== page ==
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Facebook’s business strategy for the future: Conversational commerce

“How many of you have ever bought something through messaging chat before?”

Facebook‘s Commerce Partnerships Director for APAC, Christine Chia, explains that commerce has evolved over the years—it’s no longer about the single sale in that moment. Instead, it’s about building connections and relationships with customers.

At the APAC Press Day 2020. Facebook explained some of their plans for the future—including making moves in the commerce space.

In essence, Facebook’s plans to develop commerce for their part is centred around a combination of two things—conversational commerce. The Asia Pacific region, according to Facebook, is a growth driver with over a billion monthly active users.

The number of messages that were sent between businesses and people on Messenger on a monthly basis has doubled to 20 billion messages in 2019 (up from 8 billion in 2018), which points to a shift in the commerce landscape towards conversational commerce.

And this extends across Facebook’s family of apps: Facebook Marketplace, Instagram, and even WhatsApp. All of the apps function on a single unified commerce stack—which means that a there is cross-platform compatibility across the apps, with more functionality to follow.

A universal catalog is the key feature here, and Facebook says that this unified stack also helps to ensure brand safety. This is due to a combination of integrations into a single “commerce funnel”, with transactions and payments being eventually covered with Facebook Pay. This would mean one single integration that cuts across multiple surfaces.”

“When a user buys something off the Facebook platform, they will be thinking that they’re buying off Facebook. So we need to make sure that we’re accountable to both the buyer and the seller to ensure that we are there for them, and we’re helping them to ensure that the experience is a good one and safe one.”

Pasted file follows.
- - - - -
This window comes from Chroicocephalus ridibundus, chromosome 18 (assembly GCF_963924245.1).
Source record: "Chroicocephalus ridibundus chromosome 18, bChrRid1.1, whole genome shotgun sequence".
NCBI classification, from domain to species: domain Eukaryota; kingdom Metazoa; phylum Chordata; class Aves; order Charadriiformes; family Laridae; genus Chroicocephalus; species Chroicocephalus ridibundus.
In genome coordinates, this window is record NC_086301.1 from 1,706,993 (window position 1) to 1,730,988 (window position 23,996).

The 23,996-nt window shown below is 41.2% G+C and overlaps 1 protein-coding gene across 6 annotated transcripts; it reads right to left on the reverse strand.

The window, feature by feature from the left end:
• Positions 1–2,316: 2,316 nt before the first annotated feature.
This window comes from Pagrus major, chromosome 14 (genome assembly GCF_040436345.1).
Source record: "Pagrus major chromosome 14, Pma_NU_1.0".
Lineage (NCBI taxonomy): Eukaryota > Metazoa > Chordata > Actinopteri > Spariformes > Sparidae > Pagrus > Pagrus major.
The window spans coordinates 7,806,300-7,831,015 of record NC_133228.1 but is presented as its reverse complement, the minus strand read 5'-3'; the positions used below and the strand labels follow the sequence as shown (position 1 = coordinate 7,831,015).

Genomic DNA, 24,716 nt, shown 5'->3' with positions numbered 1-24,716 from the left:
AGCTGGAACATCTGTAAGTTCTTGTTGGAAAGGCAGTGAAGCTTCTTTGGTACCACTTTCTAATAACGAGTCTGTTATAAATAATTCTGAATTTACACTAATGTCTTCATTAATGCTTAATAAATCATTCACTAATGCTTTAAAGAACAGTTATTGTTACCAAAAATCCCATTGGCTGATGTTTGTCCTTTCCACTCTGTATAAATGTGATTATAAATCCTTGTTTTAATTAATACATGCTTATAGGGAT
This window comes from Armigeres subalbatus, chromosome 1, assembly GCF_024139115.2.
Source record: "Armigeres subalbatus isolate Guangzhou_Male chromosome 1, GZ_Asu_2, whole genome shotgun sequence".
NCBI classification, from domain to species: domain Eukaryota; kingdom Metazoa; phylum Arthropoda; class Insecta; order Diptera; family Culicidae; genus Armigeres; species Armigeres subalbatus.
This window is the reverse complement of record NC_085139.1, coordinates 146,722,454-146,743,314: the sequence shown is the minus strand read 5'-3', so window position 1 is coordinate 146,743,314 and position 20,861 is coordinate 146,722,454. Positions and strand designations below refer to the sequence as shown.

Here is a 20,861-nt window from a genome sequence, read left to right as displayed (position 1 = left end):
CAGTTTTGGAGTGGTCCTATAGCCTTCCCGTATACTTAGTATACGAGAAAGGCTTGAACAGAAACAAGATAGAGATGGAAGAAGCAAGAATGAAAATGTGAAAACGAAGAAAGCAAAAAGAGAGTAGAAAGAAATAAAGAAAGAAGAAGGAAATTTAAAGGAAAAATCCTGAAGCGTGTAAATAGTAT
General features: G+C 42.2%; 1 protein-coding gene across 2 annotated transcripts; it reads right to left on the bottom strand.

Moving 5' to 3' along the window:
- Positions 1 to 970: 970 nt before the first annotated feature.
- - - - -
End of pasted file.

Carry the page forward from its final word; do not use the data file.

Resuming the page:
– Christine Chia, Director of Commerce Partnerships for APAC, Facebook

Unfortunately, Facebook Pay is still only available in the U.S., and the Facebook team doesn’t have any concrete news on when we might expect to see the feature in Malaysia, or even the region. This, according to Christine, is also due to the “hyper-local” nature of payments in certain regions.

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Meanwhile, Facebook is also exploring the potential of Marketplace. At the present, Marketplace is more popular with classified used goods, and Facebook wants to evolve the platform to complement the goods already available on Marketplace with new retail goods. And according to Christine, that will be something that sets them apart from from other competitors in the region, such as Lazada or Shopee.

“We want to encourage connections and conversations. We believe that it’s going to be very important [for small businesses] to build a brand for themselves.”

Facebook Commerce

And that strategy is targeted towards helping micro-businesses grow, scale, and ultimately compete with larger, more established brands. That’s where the social element of Facebook’s approach comes in—customers become advocates for brands to grow.

That’s a key factor for Facebook when it comes to their approach. Coming into the commerce space, it seems that Facebook is aiming to leverage off the continued growth of micro-businesses and SMBs (small and mid-sized business), while banking on the “social” and communicative aspects of their platforms to provide something a little different.

A large part of this arguably hinges on the potential introduction of Facebook Pay. As mentioned earlier, having the entire process integrated within a single “funnel” reduces potential risks and dangers—some of the main obstacles to any e-commerce platform. And with Facebook saying that the Pay feature will work across all of their platforms, this will certainly open up a lot of opportunities.

Unfortunately, until further notice, we don’t have concrete details on that—not yet, anyways.

To find out more about conversational commerce, head over here.